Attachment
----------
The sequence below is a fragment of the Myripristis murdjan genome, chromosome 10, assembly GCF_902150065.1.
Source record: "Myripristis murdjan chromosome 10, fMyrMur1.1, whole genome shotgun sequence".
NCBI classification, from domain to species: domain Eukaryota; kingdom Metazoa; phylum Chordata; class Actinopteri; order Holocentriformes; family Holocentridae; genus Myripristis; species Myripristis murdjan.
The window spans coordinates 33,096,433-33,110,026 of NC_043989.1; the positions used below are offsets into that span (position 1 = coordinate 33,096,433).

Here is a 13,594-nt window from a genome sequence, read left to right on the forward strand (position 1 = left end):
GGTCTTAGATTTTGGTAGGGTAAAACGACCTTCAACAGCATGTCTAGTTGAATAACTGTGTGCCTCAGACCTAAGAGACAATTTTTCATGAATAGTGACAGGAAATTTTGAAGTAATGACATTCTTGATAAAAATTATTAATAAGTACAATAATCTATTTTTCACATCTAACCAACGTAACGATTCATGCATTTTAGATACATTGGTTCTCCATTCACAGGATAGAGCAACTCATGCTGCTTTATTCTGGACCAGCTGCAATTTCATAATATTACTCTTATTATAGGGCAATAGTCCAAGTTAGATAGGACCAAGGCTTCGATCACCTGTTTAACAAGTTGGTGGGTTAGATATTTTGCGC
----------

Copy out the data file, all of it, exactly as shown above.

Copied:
The sequence below is a fragment of the Myripristis murdjan genome, chromosome 10, assembly GCF_902150065.1.
Source record: "Myripristis murdjan chromosome 10, fMyrMur1.1, whole genome shotgun sequence".
NCBI classification, from domain to species: domain Eukaryota; kingdom Metazoa; phylum Chordata; class Actinopteri; order Holocentriformes; family Holocentridae; genus Myripristis; species Myripristis murdjan.
The window spans coordinates 33,096,433-33,110,026 of NC_043989.1; the positions used below are offsets into that span (position 1 = coordinate 33,096,433).

Here is a 13,594-nt window from a genome sequence, read left to right on the forward strand (position 1 = left end):
GGTCTTAGATTTTGGTAGGGTAAAACGACCTTCAACAGCATGTCTAGTTGAATAACTGTGTGCCTCAGACCTAAGAGACAATTTTTCATGAATAGTGACAGGAAATTTTGAAGTAATGACATTCTTGATAAAAATTATTAATAAGTACAATAATCTATTTTTCACATCTAACCAACGTAACGATTCATGCATTTTAGATACATTGGTTCTCCATTCACAGGATAGAGCAACTCATGCTGCTTTATTCTGGACCAGCTGCAATTTCATAATATTACTCTTATTATAGGGCAATAGTCCAAGTTAGATAGGACCAAGGCTTCGATCACCTGTTTAACAAGTTGGTGGGTTAGATATTTTGCGC